Tackling issues as contentious as the ethics of capitation to physician collective bargaining, the 475 members of the AMA's House of Delegates engaged in their annual freewheeling exercise in democracy last month.
One resolution on the table called for a study of contractual arrangements of physicians who sell their practices to hospitals or corporations. Another sought to declare the National Committee for Quality Assurance incompetent to determine criteria for physician credentialing.
At the meeting, Nancy Dickey, a 46-year-old family physician from College Station, Texas, was named president-elect of the 150-year-old physician organization. She was elected by acclamation to the yearlong term, which will begin in June 1998.
Dickey will be the first woman to preside over the AMA, a position that largely involves representing the 300,000-member group in speechmaking and other public appearances.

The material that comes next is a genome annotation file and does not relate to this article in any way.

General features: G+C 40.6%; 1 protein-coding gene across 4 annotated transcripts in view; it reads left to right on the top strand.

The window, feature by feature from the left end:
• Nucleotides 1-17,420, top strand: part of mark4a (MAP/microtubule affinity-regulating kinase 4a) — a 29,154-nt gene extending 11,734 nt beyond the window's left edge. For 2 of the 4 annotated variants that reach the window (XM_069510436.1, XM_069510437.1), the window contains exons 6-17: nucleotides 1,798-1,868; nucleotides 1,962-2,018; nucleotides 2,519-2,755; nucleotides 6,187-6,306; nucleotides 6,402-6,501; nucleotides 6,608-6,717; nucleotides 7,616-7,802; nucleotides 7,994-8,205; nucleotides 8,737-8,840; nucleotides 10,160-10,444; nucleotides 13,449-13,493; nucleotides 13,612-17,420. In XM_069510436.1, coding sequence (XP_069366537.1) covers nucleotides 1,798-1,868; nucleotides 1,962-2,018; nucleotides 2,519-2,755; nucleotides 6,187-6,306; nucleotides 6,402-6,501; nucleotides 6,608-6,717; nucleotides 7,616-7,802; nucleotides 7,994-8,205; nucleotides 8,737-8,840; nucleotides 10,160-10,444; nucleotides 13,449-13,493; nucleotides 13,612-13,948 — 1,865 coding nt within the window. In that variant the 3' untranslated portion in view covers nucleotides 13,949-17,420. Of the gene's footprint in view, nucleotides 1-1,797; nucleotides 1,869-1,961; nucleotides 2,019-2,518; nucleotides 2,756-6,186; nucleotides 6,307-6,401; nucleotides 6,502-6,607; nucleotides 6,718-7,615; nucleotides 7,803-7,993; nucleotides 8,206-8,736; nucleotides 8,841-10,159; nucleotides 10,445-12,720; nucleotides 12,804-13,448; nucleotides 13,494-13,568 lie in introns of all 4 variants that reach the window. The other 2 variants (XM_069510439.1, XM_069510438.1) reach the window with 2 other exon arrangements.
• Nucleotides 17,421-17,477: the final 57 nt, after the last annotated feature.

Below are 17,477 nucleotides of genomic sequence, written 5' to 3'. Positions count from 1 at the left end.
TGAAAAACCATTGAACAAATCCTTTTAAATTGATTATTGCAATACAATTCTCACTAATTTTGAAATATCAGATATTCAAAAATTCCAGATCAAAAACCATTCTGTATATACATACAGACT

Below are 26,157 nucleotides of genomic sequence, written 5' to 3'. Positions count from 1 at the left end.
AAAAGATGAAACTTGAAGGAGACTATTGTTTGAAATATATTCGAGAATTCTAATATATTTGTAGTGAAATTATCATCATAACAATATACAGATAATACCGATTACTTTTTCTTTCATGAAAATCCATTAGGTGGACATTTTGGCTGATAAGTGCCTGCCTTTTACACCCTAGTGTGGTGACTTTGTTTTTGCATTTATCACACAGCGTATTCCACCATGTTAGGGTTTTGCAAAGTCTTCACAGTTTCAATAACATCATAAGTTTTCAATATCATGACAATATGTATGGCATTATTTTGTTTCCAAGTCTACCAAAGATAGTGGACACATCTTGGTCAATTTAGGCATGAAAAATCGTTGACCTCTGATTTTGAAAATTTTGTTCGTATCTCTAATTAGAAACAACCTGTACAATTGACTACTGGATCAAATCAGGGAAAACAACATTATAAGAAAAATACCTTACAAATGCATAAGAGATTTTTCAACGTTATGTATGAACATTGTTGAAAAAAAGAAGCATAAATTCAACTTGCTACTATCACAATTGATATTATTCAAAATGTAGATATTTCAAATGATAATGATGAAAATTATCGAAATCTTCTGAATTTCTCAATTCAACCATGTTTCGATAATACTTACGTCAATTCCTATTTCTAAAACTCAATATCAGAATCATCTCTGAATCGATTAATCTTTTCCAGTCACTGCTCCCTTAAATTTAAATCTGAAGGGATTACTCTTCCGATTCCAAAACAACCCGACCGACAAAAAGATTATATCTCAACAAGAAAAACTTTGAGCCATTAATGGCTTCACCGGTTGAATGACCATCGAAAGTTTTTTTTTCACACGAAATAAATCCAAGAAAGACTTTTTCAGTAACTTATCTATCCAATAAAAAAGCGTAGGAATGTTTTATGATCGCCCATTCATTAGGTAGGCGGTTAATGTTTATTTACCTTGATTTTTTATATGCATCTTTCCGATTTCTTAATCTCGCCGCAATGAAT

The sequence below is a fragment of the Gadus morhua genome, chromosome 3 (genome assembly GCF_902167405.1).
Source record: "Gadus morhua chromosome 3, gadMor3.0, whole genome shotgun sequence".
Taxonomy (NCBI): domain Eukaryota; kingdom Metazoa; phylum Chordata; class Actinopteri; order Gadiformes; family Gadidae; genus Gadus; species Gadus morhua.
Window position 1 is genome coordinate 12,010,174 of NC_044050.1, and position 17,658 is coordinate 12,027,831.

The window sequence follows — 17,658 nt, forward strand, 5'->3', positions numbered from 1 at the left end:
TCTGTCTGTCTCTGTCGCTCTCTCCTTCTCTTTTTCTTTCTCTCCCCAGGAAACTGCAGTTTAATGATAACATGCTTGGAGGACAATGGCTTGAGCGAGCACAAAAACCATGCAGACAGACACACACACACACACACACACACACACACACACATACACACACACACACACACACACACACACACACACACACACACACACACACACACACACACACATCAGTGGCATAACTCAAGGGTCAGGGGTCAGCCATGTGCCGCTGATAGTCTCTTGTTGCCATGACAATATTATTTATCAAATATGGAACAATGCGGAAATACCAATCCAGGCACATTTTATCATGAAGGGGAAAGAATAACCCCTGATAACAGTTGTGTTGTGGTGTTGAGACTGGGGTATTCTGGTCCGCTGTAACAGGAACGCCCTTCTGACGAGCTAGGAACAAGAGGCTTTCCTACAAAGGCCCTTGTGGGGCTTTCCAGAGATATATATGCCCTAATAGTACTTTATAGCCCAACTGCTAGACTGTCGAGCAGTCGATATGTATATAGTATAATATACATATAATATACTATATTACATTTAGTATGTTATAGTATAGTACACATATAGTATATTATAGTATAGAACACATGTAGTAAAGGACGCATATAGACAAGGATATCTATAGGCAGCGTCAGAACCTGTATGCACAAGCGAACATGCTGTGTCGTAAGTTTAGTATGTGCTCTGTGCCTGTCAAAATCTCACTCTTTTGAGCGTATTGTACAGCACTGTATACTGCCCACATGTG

Percy Wootton, an internist from Richmond, Va., was inaugurated as president for the coming year.
The AMA reported its operating profit, after income taxes, was $7.6 million for the year ended Dec. 31, 1996, up 17% from $6.5 million in 1995, according to an auditor's report released at the Chicago meeting. Total operating revenues were $220.7 million, up 11% from $197.8 million in 1995.
It was the second profitable year in a row after losses in 1993 and 1994.